January 2004 --
This is my very first boat cushion.
I spent two years looking for a fabric for my cushions,
and bought this sample yard in 2002 just to observe and make plans.
This is "Amulet Royal Blue Fabric", from SailRite.
It figured it would work well, as there are large patterns and small patterns, and dark colors but a light color that reflected light a bit and didn't make the fabric seem dark. It is just the kind of thing that will hide a stain well... just the kind of thing that you can drip used motor oil on and not spend the rest of your life pissed off about it.
I marked on it with a few different pens and markers, and couldn't detect a stain. Then I draped the fabric over the interior benches to see if I could live with it. I decided it would work great.
In 2003 they discontinued the fabric. That sucks.
Rather than start the search over and delay completion of
the Nav Station project,
I decided to use the Amulet fabric for that one cushion.
It's the one cushion that'll get the most abuse,
so what the heck. Let it be different.
I tried this "Dry Fast"
foam from SailRite.
It's interesting because they load the foam
with hydrogen and then explode it, so it blows all the cells open.
It doesn't soak up water.
Water will stay in due to surface tension,
but not like a sponge.
For the Nav station, that'll be good, since
it's right below the companionway.
You can cut foam cushion stuff with an electric knife, but a Ginsu works
just as well.
(And it will still slice a tomato.)
I smoothed down
the sharp corners
I made a little pattern out of paper to use when cutting the foam.
It'll come in handy when sewing, too.
To allow water to drain out, the bottom is "Nautolex Vinyl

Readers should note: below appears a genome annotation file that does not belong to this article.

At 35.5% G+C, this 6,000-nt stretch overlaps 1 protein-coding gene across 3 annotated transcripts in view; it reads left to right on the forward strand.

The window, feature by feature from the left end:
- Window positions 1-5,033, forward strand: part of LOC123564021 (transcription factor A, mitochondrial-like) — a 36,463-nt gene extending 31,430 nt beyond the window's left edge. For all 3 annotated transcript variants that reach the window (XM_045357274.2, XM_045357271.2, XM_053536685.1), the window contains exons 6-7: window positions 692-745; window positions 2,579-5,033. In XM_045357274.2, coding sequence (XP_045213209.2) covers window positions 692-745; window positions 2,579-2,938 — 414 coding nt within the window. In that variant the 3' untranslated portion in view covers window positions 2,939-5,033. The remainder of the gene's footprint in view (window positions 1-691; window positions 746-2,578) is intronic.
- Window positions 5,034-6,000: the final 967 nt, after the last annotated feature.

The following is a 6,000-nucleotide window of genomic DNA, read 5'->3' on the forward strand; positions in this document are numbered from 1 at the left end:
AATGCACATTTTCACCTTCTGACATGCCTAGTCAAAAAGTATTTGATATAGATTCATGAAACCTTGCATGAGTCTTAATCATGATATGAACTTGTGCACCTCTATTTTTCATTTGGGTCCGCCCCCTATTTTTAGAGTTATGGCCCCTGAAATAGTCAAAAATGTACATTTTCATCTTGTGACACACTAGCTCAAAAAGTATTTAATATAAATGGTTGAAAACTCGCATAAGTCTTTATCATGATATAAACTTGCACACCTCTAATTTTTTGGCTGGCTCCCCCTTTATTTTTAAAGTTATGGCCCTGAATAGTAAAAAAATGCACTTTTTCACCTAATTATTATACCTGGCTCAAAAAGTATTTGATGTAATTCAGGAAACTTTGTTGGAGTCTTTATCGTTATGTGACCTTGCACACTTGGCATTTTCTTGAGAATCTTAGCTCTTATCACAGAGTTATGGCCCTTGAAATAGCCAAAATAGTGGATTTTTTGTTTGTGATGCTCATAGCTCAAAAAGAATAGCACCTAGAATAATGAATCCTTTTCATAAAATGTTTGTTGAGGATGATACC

Underlining", a vinyl coated dacron fabric mesh,
that also has non-skid properties.
I want this cushion to dry out easily.
To make it more comfy looking,
I covered the foam with polyester batting. It's glued to the foam with
" 3M Super 77 Multiuso Adhesivo."
This cushion is very light, and needs to be held in place
so it doesn't fly off.
Under the cushion, I attached plastic D-rings,
using 1 inch nylon to spread the load out across the bottom.
Depending on the stiffness of the foam, it might be necessary to put a layer of closed cell foam (with lots of drain holes punched through) on the bottom to that it's not obvious when the cushion 'bottoms out.'
However, the 'Dry Fast' foam is much stiffer than expected, so I won't use it this time.
It's a spray-on contact cement, and works really well.
The rings hook onto these stainless 'hammock
hooks' from ABI. Normally the hooks are a bit bigger, but I stuck a 1/8"
piece of steel in the hook and pounded it with a hammer to
make them flatter.
It occurred to me that this is actually a perfect
use for Velcro.
I just didn't think of it.
As far as first time experiments go, this worked out fine.
It looks nice in the New Nav Station.
However, I think I'll hire somebody else
to do the rest of the cushions,
unless I suddenly find myself with
a lot of time on my hands.
It's a bummer that this fabric isn't available any longer,
as it has a nice pattern to hide stains and dirt
without looking really dark.
The 2" Dry Fast foam is stiffer than I'd expected,
and it raises the nav station seat up a bit
more than I would have liked.
Update: After sitting on it for a few months,
it seems to be settling in nicely.
(Or else I'm getting used to it!)
Update 2009 --
Well, since I decided to make all new cushions around the entire boat, it seemed like a good idea to make the nav station cushion match.
I decided to make it a bit thicker, and overstuff the fabric
better, so the edges were covered with s
ome high quality
one inch foam.
Actually, I had to take the piece off of the back, as it
The new foam was covered again with Dacron batting, held
in place with
So, this is now it looks in 2009.